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if the Earth is 4.5 billion years old, is not growing or shrinking we can presume that events on Earth must be relatively reliable.
"how long would it take to eliminate all traces of human activity"?The Earth will have anomalously high levels of plutonum and such like for a while.If some disease suddenly wiped us out, nature would erase us prety well - the pyramids and stonehenge sugest that we would still leave a mark in 5 or 10 thousand years. Other things might last a bit longer.The lack of fossil fuels might survive as evidece for a long time and the radioisotopes from nuclear reactors would take a long time to decay back to the levels that were present before nulear reactors and bombs were made. With really good analysis you could probably still spot us after a million years.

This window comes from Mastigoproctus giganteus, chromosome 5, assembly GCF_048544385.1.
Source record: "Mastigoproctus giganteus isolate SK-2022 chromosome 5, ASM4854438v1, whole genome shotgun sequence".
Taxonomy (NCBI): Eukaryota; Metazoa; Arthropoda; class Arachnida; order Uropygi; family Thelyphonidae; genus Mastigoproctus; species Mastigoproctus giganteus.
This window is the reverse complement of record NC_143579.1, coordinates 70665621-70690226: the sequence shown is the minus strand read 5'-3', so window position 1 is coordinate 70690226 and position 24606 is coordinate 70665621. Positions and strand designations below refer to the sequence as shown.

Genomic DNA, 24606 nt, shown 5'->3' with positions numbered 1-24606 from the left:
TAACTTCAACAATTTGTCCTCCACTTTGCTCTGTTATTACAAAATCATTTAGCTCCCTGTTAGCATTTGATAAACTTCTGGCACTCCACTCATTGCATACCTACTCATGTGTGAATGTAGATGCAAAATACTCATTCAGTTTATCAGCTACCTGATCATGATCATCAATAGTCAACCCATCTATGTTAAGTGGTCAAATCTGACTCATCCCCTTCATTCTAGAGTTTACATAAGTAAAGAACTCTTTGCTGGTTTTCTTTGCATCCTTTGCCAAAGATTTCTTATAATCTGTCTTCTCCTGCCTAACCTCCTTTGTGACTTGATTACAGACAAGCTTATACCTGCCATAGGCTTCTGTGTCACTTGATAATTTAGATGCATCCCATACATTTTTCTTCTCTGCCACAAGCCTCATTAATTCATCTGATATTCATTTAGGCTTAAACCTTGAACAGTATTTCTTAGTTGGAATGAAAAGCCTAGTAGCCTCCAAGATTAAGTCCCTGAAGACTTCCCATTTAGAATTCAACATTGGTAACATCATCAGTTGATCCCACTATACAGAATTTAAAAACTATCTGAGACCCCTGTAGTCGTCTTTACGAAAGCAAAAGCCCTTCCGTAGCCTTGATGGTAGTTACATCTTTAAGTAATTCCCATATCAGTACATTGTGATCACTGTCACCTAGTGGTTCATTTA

"When the people became hungry, (and they became malnourished born out by the bone deformities and evidence of poor diet) They could no longer build these follies and abandoned the impoverished soils"So they carried on doing it for a thousand years."My guess is that there are many more ancient cities buried beneath the shifting sands of the Sahara and dried up river beds viewed from satellite "Have a look.http://pack.google.com/intl/en/integrated_eula.html?hl=en&ciint=ci_earth&ci_earth=onciint=ci_earth&utm_source=en-cdr-earth4&utm_medium=cdr&utm_campaign=en"You may be right and these were built simply as a monumental defiance against nature. "We won't know, but the fact that they sought to preserve their dead and the persistent belief that they were seeking imortallity makes it look like they were trying to defeat nature (and several thousand yers on they have a degree of success.)